Prepare to watch the award-winning singer and actress Julie Nesrallah perform Arab-inspired arias; listen to the critically acclaimed Miriam Khalil’s soprano renditions of Fairuz; the East-West pastiche of Montreal’s orchestra OktoEcho; along with the liberating music of Juno-nominated Sultans of String.

For fans of the written word, three-time author and multiple award-winner Rawi Hage will be reading from Canadian-Arab works.  For fans of artistic movement, ancient Arabian tunes will be reworked into dances on stage.

Art lovers can stroll around the reception hall before or after the event, admire the exhibited artwork of Arab artists, while enjoying an assortment of refreshments and cocktails.

Talent, tunes, and visual delight is the name. Stay tuned for more details or contact us to find out more about becoming a corporate sponsor of the event.

Tickets are now on sale HERE!


Eliminating Bullying, Fighting for the Young

Cozette Giannini Runs for Councillor in Scarborough-Agincourt

Cozette_Giannin.jpgMP John McCallum and MP Maurizio Bevilacqua are a couple of names that Cozette Giannini has worked for. As early as the age of 16, Cozette has been interested in politics. First came political involvement throughout high school then an honours degree in political science and international relations. Immediately after that, she started an internship in municipal and local politics as a councillor’s assistant at Toronto City Hall. That was the beginning of her journey into politics, and today she is running for councillor in Scarborough-Agincourt.

Encouraged by her current campaign team, and inspired by the diversity of the community of Scarborough-Agincourt and her passion towards promoting its best interests, Cozette decided to run for the councillor position for Ward 39 and started campaigning at the beginning of March 2014.

Her campaign centres around four main issues: a safer environment, a stronger community, better support for young professionals and entrepreneurs, and an enhanced modern transit infrastructure.

Envisioning a safer environment for children, Cozette plans to work with the ward’s various schools and school trustee to help create and fund programs that target social, physical, and cyber bullying, eventually incorporating those programs within schools.

And who would think of bullying when they’re fully integrated into in-school community hours, afterschool programs, and political campaigns? Implementing leadership programs, launching a series of seminars for teenagers, and counselling their future job search are a few of the ideas Cozette has to further the younger generation’s sense of community and reciprocal support.

Libraries, schools, community and art centres will have a smarter infrastructure that offers tools for skills development and counselling, which Cozette plans to localize and spread within the community’s institutions.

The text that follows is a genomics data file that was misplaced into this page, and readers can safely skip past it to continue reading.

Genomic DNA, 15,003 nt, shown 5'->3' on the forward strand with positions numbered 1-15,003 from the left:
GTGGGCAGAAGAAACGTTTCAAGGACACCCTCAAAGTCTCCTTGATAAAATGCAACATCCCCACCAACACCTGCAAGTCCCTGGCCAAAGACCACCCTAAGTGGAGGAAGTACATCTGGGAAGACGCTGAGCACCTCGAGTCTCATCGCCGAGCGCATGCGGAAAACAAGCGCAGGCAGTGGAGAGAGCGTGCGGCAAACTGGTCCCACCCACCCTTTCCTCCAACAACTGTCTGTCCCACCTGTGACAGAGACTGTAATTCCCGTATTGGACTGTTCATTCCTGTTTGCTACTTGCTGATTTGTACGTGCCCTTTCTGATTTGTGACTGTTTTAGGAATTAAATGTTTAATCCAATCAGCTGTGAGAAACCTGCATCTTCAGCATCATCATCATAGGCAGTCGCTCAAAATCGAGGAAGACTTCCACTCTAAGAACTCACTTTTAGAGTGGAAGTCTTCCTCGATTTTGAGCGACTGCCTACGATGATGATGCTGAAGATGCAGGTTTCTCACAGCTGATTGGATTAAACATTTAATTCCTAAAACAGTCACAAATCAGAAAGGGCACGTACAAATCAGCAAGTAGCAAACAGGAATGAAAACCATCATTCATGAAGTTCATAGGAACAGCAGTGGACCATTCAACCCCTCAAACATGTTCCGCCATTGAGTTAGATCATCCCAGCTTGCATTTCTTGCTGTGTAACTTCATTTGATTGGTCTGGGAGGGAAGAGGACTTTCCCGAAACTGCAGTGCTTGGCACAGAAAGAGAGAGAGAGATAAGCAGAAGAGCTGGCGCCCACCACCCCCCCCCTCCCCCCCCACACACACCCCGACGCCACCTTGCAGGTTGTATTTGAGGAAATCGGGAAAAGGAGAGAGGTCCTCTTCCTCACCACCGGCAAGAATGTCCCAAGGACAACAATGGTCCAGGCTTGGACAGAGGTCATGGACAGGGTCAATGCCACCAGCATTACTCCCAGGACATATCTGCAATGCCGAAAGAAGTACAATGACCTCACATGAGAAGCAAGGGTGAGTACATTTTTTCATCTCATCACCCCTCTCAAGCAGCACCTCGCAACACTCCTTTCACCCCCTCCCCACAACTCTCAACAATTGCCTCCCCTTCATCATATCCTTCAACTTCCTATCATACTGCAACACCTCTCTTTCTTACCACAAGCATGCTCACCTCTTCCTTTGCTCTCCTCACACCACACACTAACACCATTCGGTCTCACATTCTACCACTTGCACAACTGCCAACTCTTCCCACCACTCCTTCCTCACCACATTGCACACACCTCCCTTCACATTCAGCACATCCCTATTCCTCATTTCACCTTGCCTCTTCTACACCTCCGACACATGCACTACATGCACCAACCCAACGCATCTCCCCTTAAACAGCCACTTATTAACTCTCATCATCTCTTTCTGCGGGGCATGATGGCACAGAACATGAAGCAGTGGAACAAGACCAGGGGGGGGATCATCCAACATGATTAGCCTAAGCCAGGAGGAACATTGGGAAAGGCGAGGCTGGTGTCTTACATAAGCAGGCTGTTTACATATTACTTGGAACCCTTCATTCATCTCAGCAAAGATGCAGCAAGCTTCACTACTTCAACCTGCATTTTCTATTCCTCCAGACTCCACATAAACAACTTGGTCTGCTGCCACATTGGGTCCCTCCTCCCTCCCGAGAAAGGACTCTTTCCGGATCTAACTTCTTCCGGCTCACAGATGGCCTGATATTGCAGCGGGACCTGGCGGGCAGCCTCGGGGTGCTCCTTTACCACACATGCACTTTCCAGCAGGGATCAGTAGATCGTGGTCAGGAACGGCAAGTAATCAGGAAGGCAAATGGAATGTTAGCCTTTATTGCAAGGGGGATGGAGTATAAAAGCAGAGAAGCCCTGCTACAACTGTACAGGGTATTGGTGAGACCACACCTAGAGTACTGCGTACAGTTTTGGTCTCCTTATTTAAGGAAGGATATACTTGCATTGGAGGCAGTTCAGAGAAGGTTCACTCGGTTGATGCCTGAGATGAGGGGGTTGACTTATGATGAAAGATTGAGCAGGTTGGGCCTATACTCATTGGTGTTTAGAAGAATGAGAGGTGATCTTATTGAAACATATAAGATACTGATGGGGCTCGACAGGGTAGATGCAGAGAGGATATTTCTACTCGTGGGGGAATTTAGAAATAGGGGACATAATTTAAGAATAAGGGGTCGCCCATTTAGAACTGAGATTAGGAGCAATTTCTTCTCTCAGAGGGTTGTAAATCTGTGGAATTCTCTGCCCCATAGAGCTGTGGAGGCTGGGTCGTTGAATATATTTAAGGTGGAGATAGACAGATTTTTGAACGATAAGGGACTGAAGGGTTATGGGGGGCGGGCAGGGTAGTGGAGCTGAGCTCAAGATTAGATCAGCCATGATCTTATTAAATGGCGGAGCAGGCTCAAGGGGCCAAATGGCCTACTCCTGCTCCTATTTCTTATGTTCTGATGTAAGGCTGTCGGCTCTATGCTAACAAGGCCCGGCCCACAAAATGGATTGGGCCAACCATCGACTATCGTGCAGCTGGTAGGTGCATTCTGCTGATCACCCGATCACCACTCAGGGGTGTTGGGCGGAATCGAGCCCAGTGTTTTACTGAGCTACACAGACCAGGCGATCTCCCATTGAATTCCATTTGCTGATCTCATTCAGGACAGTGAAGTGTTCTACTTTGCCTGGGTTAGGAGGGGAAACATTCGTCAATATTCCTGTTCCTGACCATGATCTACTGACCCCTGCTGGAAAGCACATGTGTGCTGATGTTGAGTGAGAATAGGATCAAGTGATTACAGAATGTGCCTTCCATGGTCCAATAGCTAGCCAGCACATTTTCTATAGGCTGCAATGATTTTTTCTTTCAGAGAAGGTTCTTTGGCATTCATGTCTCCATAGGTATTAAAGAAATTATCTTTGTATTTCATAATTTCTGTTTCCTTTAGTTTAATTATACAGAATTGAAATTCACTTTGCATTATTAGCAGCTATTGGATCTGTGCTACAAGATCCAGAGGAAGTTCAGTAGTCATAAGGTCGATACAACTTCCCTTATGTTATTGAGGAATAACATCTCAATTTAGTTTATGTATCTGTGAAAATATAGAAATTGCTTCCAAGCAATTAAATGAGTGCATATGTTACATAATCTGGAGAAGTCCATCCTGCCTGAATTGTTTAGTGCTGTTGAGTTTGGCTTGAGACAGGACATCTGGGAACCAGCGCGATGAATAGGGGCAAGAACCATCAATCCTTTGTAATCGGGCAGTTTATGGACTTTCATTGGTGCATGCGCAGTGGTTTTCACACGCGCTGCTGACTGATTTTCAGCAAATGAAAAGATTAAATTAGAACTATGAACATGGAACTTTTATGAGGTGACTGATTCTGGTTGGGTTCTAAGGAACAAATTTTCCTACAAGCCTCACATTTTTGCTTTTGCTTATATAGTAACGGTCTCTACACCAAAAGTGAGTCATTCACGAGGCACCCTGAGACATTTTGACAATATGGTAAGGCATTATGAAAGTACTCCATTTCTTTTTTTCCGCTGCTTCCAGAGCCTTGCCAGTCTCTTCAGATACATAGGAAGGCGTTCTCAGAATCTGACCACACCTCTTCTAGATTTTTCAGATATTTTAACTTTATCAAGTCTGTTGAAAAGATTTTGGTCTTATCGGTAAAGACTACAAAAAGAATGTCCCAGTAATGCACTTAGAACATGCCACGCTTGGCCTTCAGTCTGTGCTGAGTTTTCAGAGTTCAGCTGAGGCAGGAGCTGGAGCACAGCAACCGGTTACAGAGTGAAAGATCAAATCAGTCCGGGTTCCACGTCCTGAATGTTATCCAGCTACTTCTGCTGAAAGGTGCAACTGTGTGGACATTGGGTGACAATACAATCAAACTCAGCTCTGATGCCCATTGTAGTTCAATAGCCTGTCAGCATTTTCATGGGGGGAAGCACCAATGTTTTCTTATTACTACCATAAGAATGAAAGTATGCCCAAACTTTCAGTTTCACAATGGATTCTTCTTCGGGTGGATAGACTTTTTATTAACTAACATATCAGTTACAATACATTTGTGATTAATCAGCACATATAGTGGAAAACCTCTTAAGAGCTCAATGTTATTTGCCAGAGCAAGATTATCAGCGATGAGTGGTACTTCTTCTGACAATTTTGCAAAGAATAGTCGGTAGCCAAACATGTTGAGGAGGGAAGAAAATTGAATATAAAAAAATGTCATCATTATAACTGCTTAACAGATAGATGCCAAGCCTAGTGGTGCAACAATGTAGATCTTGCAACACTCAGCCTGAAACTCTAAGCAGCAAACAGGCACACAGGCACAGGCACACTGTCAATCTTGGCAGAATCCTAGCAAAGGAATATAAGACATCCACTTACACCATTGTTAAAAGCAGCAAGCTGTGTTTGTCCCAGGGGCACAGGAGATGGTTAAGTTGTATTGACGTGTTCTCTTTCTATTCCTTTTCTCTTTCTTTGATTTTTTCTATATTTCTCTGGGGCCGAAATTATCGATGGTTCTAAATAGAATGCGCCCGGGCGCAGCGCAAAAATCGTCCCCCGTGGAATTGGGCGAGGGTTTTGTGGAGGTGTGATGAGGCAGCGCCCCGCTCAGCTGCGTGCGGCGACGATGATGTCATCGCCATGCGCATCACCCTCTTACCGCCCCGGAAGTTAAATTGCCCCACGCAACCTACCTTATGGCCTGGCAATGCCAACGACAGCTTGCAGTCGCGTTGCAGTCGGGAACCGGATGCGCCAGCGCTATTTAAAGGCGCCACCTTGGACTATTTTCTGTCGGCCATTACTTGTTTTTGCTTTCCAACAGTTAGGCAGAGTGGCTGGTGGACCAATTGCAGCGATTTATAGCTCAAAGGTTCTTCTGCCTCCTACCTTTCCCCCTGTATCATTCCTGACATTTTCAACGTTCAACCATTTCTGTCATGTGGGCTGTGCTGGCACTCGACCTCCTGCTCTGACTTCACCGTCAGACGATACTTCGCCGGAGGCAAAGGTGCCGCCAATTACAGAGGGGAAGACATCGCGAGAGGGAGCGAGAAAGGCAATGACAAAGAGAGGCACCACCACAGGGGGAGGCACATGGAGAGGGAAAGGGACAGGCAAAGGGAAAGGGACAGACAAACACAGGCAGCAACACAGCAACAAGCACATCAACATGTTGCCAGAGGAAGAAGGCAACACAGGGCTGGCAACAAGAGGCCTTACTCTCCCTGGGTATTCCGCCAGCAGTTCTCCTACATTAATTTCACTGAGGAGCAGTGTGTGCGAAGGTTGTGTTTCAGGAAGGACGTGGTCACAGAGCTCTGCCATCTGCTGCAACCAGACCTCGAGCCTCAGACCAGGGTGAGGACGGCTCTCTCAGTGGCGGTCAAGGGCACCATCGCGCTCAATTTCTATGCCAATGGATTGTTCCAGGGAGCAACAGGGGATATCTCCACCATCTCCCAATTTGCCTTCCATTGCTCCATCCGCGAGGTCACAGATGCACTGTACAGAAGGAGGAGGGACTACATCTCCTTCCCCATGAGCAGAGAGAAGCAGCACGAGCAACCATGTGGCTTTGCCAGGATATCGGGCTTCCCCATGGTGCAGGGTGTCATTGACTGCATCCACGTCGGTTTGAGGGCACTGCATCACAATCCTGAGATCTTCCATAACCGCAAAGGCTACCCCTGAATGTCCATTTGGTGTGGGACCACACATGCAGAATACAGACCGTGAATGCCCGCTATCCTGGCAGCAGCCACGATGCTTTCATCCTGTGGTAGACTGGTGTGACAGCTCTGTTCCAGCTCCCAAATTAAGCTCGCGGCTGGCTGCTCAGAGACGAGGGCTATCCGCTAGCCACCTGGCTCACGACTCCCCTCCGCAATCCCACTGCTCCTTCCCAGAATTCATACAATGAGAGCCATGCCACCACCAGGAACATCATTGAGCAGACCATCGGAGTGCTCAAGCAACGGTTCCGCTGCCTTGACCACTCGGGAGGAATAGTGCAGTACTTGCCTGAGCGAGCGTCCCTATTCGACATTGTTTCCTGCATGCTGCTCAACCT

The slightly older, yet dynamic and changing, generation of young professionals are also on Cozette’s mind. She plans on fully integrating and funding small business owners and entrepreneurs, encouraging them to stay and establish themselves within the city.

Regardless of age, access to public transit is one of those issues integral to every part of a community’s intactness and development. Cozette understands the complexity and expenses at stake for implementing that type of infrastructure, but also believes that an LRT or a connecting subway line are long overdue in Scarborough-Agincourt. That might not be the easiest task to accomplish, but Cozette is ready to do all it takes to show and meet the need for better public transit.

Easy or not, Cozette’s campaign perseveres with an inspiring Ruth Gordon saying: “Courage is like a muscle; it is strengthened by use.” In that spirit, and with the help of volunteers, an open ear to the community, and informative literature, Cozette will reach out to the 47,000 constituents of Ward 39, whom she hopes will benefit from her past experience and future plans.

If you would like to learn more about Cozette Giannini and her campaign, please visit her website at http://www.votecozette.ca or contact her at info@votecozette.ca.

This story is provided for informational purposes only and does not represent an endorsement or any political affiliation by CAI. We invite you to bring to our attention any Canadian Arab candidates running in the Ontario municipal elections. Email info@canadianarabinstitute.org


Announcing CAI's First Annual Report



annual rep.pngThe Canadian Arab Institute is pleased to present its 2013 Annual Report, “An emerging community: A unique voice” which outlines our work and accomplishments from last year.

READ THE FULL REPORT HERE